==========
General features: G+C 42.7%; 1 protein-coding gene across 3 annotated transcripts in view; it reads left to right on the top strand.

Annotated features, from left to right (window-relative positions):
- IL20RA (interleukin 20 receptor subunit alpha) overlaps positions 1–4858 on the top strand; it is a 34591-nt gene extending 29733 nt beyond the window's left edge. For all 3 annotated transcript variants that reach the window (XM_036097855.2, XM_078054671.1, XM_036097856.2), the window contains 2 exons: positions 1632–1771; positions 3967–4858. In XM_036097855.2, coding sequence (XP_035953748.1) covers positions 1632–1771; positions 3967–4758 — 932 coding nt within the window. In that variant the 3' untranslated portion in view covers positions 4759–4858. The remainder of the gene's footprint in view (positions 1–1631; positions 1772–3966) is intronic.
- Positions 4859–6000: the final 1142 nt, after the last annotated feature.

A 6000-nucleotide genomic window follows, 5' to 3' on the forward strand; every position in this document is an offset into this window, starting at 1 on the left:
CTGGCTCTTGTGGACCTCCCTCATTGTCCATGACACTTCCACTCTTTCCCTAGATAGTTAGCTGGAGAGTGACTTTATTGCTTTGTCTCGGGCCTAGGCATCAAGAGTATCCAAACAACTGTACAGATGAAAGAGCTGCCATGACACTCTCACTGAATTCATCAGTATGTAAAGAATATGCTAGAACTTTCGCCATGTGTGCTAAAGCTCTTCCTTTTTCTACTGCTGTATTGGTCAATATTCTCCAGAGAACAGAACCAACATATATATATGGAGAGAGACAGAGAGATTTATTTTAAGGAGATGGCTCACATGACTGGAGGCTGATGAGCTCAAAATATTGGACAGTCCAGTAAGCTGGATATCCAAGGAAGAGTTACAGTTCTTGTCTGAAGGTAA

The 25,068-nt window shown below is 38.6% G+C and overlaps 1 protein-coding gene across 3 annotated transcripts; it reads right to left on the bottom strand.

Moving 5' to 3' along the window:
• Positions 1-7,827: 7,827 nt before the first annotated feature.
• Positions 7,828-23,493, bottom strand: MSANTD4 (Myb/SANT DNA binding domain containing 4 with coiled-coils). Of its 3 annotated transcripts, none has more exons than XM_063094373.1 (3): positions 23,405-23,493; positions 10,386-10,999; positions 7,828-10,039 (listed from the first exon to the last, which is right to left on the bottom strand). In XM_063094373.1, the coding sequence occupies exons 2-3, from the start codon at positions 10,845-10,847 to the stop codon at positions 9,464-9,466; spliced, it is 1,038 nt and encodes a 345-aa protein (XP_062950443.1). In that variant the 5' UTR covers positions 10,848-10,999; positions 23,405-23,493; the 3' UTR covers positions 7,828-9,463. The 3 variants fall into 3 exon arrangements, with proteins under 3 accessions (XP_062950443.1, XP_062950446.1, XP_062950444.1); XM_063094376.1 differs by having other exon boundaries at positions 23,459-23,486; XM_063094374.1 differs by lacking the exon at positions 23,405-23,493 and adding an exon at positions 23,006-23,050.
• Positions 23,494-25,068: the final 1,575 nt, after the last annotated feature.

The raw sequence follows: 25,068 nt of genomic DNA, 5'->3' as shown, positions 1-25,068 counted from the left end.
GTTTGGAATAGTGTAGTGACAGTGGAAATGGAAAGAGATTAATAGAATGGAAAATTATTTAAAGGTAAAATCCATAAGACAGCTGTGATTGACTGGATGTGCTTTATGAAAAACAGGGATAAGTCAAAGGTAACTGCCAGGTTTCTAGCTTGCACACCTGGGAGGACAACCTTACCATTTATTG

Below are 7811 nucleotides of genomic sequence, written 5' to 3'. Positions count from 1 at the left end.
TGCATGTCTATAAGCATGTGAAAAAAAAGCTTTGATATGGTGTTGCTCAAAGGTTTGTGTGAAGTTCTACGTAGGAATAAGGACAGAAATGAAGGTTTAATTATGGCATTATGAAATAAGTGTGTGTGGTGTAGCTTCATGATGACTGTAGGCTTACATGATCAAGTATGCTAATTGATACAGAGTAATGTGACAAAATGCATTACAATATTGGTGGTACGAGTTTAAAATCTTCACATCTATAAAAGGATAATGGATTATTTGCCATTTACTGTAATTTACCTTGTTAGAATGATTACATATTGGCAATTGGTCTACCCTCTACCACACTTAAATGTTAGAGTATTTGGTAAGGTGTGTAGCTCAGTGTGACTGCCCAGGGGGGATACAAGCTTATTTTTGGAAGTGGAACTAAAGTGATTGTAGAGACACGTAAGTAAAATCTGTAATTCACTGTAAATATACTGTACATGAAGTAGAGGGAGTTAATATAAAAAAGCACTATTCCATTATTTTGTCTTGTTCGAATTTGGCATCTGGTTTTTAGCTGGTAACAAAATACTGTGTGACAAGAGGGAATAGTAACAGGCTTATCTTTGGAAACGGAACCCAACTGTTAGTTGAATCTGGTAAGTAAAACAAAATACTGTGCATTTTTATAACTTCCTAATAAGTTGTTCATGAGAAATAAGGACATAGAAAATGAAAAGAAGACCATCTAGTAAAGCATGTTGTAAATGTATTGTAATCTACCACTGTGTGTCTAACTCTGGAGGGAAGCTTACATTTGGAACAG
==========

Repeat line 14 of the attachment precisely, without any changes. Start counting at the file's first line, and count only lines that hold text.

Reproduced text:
Below are 7811 nucleotides of genomic sequence, written 5' to 3'. Positions count from 1 at the left end.